What is Activity-Based Budgeting (ABB)?

Activity-based budgeting (ABB) is a system that records, researches, and analyzes activities that lead to costs for a company. Every activity in an organization that incurs a cost is scrutinized for potential ways to create efficiencies. Budgets are then developed based on these results.

Activity-based budgeting (ABB) is more rigorous than traditional budgeting processes, which tend to merely adjust previous budgets to account for inflation or business development.

Key Takeaways

  • Activity-based budgeting (ABB) is a method of budgeting where activities that incur costs are recorded, analyzed and researched.
  • It is more rigorous than traditional budgeting processes, which tend to merely adjust previous budgets to account for inflation or business development.
  • Using activity-based budgeting (ABB) can help companies to reduce costs and, as a result, squeeze more profits from sales.
  • This method is particularly useful for newer companies and firms undergoing material changes.

How Activity-Based Budgeting (ABB) Works

Keeping costs to a minimum is a crucial part of business management. When done effectively and not too excessively, companies should be able to maintain and keep growing their revenues, while squeezing out higher profits from them.

Using activity-based budgeting (ABB) can help companies to reduce the activity levels required to generate sales. Eliminating unnecessary costs should boost profitability.

The activity-based budgeting (ABB) process is broken down into three steps.

  1. Identify relevant activities. These cost drivers are the items responsible for incurring revenue or expenses for the company.
  2. Determine the number of units related to each activity. This number is the baseline for calculations.
  3. Delineate the cost per unit of activity and multiply that result by the activity level.

Activity-Based Budgeting (ABB) Vs. Traditional Budgeting Processes

Activity-based budgeting (ABB) is an alternative budgeting practice. Traditional methods are more simplistic, adjusting prior period budgets to account for inflation or revenue growth. Rather than using past budgets to calculate how much a firm will spend in the current year, activity-based budgeting (ABB) digs deeper.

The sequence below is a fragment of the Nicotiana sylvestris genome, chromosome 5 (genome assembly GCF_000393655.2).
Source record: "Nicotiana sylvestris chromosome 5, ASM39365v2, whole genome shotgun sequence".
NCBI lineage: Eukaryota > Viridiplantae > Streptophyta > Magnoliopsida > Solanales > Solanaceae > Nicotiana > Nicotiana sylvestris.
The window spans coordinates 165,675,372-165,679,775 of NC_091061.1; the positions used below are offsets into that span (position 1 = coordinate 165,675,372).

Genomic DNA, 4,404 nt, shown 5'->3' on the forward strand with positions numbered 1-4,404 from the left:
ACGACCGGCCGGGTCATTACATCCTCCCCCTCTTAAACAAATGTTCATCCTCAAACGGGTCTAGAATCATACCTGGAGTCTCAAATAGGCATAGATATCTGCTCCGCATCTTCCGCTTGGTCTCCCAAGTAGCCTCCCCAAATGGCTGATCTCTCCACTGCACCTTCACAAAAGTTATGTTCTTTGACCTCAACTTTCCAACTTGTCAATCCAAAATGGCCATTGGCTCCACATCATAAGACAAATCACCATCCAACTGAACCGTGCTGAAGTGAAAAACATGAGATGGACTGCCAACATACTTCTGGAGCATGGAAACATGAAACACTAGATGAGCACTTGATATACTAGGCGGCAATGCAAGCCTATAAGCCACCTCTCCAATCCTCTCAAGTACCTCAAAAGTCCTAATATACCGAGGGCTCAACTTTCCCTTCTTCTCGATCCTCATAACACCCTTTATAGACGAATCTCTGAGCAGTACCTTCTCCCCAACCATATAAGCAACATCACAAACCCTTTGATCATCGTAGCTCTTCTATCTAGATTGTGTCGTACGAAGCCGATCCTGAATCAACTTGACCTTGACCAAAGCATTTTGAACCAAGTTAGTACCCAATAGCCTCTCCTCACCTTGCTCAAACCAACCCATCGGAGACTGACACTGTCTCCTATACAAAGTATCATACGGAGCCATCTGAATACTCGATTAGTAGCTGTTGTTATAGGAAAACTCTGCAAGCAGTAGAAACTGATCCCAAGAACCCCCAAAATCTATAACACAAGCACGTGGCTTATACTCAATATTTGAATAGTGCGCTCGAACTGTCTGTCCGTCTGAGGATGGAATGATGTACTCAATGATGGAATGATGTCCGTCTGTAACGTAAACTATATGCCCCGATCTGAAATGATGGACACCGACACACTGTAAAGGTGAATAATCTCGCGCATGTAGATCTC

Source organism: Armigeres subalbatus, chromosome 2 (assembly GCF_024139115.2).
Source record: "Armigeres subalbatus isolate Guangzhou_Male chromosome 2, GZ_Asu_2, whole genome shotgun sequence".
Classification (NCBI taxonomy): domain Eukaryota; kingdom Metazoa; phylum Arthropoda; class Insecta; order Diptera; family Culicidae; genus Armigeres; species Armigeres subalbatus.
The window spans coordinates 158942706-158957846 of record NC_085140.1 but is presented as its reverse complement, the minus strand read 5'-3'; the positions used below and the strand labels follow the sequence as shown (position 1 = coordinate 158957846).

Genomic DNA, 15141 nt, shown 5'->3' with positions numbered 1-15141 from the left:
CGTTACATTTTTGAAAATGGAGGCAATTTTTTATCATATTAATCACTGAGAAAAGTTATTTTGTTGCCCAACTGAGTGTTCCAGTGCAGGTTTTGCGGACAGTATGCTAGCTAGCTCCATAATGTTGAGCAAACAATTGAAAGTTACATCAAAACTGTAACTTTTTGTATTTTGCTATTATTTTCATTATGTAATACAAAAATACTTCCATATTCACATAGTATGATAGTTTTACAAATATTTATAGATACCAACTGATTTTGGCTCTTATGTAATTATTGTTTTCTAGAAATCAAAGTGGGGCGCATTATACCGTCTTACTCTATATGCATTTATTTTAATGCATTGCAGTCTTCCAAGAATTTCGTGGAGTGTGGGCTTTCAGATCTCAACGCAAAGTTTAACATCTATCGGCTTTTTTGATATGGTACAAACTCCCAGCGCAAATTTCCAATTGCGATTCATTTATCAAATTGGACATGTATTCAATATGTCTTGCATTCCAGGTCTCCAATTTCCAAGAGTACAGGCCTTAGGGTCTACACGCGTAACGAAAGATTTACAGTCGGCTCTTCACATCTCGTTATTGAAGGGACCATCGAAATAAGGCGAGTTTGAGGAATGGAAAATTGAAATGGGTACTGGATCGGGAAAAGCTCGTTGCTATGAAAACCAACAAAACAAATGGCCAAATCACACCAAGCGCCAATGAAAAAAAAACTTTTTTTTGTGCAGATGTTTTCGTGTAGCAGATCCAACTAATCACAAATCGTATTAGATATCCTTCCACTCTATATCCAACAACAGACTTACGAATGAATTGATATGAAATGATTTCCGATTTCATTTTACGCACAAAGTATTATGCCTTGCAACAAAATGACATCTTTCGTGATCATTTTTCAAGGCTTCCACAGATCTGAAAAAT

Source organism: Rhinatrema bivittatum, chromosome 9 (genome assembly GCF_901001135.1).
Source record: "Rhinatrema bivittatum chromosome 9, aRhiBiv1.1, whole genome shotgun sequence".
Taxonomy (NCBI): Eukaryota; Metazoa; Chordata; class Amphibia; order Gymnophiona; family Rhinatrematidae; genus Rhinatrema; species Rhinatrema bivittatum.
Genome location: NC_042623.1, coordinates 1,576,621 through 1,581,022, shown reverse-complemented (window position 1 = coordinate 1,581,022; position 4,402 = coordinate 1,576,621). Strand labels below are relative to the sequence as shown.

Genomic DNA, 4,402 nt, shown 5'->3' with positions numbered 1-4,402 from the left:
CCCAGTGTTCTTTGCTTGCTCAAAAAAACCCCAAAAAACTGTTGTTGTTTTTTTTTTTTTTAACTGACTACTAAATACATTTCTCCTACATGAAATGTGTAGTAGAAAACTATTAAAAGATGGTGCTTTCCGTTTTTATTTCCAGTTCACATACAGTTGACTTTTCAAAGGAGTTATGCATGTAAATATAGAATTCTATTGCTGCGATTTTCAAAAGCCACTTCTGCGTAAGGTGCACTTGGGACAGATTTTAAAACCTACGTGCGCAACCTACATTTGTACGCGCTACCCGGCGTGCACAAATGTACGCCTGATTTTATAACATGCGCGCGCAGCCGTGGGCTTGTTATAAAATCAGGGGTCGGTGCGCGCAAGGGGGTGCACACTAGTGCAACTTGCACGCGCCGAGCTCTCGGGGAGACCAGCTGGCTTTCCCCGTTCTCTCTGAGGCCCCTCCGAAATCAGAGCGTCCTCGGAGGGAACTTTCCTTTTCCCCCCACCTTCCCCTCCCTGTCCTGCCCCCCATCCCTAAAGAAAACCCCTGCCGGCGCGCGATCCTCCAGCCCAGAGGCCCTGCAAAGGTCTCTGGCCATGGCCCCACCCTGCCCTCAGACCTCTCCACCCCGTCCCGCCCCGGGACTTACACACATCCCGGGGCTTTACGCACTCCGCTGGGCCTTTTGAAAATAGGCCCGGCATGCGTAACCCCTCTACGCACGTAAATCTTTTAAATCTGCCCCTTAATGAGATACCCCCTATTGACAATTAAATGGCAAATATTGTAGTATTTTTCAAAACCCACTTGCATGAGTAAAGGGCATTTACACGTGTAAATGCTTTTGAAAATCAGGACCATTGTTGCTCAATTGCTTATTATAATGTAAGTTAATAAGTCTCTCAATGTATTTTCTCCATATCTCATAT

Activity-based budgeting (ABB) is not necessary for all companies. For example, established firms that experience minimal change typically find that applying a flat rate to data from the previous year to reflect business growth and inflation is sufficient.

In contrast, newer companies without access to historical budgeting information cannot consider this an option. Activity-based budgeting (ABB) is also likely to be implemented by firms undergoing material changes, such as those with new subsidiaries, significant customers, business locations, or products. In these types of cases, historical information may no longer be a useful basis for future budgeting.

Example of Activity-Based Budgeting

Company A anticipates receiving 50,000 sales orders in the upcoming year, with each single order costing $2 to process. Therefore, the activity-based budget (ABB) for the expenses relating to processing sales orders for the upcoming year is $100,000 ($50,000 * $2). 

This figure may be compared to a traditional approach to budgeting. If last year’s budget called for $80,000 of sales order processing expenses and sales were expected to grow 10%, only $88,000 ($80,000 + ($80,000 * 10%)) is budgeted.

Advantages and Disadvantages of Activity-Based Budgeting

Activity-based budgeting (ABB) systems allow for more control over the budgeting process. Revenue and expense planning occurs at a precise level that provides useful details regarding projections. ABB allows for management to have increased control over the budgeting process and to align the budget with overall company goals.

Unfortunately, these benefits come at a cost. Activity-based budgeting (ABB) is more expensive to implement and maintain than traditional budgeting techniques and more time consuming as well. Moreover, ABB systems need additional assumptions and insight from management, which can, on occasion, result in potential budgeting inaccuracies.